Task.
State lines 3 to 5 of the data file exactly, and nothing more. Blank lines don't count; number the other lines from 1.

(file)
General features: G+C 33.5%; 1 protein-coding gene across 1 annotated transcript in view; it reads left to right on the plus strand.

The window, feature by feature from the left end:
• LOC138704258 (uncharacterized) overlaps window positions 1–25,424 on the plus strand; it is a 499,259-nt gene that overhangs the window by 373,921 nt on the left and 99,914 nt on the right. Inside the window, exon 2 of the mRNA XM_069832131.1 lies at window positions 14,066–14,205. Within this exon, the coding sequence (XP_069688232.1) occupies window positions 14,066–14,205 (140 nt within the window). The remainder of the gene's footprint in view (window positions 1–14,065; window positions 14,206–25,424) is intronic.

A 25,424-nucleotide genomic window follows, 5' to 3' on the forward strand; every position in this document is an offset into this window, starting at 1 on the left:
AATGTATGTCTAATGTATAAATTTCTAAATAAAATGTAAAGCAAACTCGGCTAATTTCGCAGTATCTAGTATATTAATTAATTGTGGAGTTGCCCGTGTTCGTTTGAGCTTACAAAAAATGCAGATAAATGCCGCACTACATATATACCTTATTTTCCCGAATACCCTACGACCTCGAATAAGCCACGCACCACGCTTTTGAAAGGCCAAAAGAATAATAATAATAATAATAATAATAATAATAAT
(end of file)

• LOC138704258 (uncharacterized) overlaps window positions 1–25,424 on the plus strand; it is a 499,259-nt gene that overhangs the window by 373,921 nt on the left and 99,914 nt on the right. Inside the window, exon 2 of the mRNA XM_069832131.1 lies at window positions 14,066–14,205. Within this exon, the coding sequence (XP_069688232.1) occupies window positions 14,066–14,205 (140 nt within the window). The remainder of the gene's footprint in view (window positions 1–14,065; window positions 14,206–25,424) is intronic.

A 25,424-nucleotide genomic window follows, 5' to 3' on the forward strand; every position in this document is an offset into this window, starting at 1 on the left:
AATGTATGTCTAATGTATAAATTTCTAAATAAAATGTAAAGCAAACTCGGCTAATTTCGCAGTATCTAGTATATTAATTAATTGTGGAGTTGCCCGTGTTCGTTTGAGCTTACAAAAAATGCAGATAAATGCCGCACTACATATATACCTTATTTTCCCGAATACCCTACGACCTCGAATAAGCCACGCACCACGCTTTTGAAAGGCCAAAAGAATAATAATAATAATAATAATAATAATAATAAT